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LARA KAMINOFF
Rob Lowe Taught Me About American Assholes by Charles Mudede
Some of my favorite writing by Charles is when he offers a glimpse into his background, history, private life—his most personal self. In this piece, written for the Spring A&P issue in conjunction with an appearance by Rob Lowe at Moore Theatre, Charles's distinctively vivid, conversational storytelling style is on full display as he discusses his connection with Rob Lowe. LEILANI POLK

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DAVE ALAN/GETTY IMAGES
I Worked With Richard Russell at Horizon Air, and I Understand Why He Did What He Did by Todd Bunker
My favorite piece of the year wasn’t written by a professional writer but by Todd Bunker, a baggage handler for Horizon Airlines. Bunker worked with Richard Russell, the now infamous Horizon baggage handler who stole a commercial airplane and crashed it into the Puget Sound over the summer. Russell died in the crash, so we’ll never know exactly what possessed him, but Bunker’s sharp and cogent personal essay gives us a little more insight into why a man would give up his life for just one incredible flight. KATIE HERZOG

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ROB DOBI
Evicted Over $49: What Happens When Seattle's Poorest Tenants Can't Make Rent by Heidi Groover
Would you be furious if you found out that in the midst of Seattle’s housing and homelessness crisis, people in this city’s public housing are being evicted over unpaid sums as small as $49? That’s what former Stranger reporter Heidi Groover found in a riveting investigation into what happens when Seattle’s poorest tenants can’t make rent. ELI SANDERS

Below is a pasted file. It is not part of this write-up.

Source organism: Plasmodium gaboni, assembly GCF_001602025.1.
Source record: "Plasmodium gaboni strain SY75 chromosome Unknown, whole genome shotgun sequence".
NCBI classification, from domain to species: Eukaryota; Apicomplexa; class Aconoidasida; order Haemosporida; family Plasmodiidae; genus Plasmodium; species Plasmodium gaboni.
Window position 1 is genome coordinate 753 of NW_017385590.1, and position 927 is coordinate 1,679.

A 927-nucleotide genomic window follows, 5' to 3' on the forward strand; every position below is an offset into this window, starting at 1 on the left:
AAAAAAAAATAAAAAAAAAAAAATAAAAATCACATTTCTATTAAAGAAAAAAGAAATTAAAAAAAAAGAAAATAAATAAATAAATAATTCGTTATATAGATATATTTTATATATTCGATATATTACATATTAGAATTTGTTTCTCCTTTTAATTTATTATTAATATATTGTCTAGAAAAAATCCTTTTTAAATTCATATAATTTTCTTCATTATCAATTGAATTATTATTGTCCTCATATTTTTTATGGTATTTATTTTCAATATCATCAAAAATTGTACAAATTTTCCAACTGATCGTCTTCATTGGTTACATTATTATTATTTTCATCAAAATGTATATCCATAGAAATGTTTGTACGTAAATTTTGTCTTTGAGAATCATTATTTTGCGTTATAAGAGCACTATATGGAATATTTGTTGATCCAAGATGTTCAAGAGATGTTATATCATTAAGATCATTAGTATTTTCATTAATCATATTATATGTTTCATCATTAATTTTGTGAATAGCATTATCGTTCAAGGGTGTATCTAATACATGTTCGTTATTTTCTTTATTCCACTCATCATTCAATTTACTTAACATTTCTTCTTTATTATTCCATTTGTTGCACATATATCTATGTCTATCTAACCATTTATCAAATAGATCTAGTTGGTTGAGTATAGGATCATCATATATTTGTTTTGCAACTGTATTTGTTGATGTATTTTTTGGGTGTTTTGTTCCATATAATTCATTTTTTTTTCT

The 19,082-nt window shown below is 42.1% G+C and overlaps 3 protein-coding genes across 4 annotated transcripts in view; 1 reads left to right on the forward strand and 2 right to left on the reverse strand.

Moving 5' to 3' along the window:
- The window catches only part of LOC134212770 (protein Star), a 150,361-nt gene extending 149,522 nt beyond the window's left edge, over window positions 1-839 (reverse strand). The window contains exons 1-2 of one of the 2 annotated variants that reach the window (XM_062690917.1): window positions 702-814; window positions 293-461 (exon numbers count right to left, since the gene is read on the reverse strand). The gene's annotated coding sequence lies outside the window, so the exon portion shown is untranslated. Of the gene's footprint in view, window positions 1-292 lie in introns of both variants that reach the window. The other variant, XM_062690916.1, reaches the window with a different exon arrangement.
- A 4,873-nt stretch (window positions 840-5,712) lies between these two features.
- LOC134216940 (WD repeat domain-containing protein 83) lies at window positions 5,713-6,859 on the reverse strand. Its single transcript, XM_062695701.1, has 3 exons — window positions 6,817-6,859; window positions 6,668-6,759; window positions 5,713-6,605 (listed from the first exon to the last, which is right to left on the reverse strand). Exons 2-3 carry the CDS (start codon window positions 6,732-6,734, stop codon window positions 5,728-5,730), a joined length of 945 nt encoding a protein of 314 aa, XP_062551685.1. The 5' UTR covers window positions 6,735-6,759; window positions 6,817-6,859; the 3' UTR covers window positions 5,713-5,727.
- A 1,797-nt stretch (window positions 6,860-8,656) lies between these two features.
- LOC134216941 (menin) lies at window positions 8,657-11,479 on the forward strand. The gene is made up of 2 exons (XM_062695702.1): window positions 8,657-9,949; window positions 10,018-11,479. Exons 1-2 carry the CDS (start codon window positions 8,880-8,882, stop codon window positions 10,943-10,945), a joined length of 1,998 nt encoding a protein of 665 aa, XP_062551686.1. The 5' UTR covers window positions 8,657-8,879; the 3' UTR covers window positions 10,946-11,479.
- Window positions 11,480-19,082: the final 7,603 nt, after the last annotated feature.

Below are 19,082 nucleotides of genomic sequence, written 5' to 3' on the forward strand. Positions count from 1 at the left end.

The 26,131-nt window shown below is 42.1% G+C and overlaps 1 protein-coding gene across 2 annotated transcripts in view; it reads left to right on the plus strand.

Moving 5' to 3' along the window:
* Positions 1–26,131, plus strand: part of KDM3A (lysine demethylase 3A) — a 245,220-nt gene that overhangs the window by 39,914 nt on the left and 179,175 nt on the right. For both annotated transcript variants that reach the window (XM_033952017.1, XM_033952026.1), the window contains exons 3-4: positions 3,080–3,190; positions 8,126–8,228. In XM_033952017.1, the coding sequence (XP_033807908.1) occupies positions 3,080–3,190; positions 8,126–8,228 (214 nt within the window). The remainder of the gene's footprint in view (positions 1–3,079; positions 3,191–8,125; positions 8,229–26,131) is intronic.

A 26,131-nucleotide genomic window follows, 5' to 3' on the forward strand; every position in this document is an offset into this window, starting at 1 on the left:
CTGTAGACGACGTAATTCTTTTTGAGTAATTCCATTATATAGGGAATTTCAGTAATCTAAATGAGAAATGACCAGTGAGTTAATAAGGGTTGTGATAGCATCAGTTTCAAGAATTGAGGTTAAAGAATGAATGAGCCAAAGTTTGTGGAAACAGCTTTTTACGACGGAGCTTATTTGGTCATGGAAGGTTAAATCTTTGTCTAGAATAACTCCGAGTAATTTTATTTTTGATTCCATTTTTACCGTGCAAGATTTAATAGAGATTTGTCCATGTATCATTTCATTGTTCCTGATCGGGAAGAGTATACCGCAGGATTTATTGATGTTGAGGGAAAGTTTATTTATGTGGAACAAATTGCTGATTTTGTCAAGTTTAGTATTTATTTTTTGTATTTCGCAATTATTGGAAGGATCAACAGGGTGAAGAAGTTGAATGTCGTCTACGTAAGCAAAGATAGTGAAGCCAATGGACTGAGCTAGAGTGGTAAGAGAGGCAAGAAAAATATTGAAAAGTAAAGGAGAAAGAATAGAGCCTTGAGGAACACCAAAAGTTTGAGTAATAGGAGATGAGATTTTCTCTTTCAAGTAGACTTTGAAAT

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LEVI HASTINGS
Death of a Kinkster by Daniel Villarreal
One of the saddest and strangest stories The Stranger has ever published, “Death of a Kinkster” is a deep-dive into two overlapping subcultures (Dom/sub roleplay and silicone body modification) and an unsolved mystery about a young man’s untimely passing. Only two people in the world know what really happened in Jack Chapman’s final hours: One of them won’t talk to us and the other one is dead. That didn’t stop intrepid reporter Daniel Villarreal from unearthing enough startling and vivid facts to begin to piece together the jigsaw. If you read this story when it first came out but haven’t revisited it since, scroll to the end where we’ve linked to updates in the case. CHRISTOPHER FRIZZELLE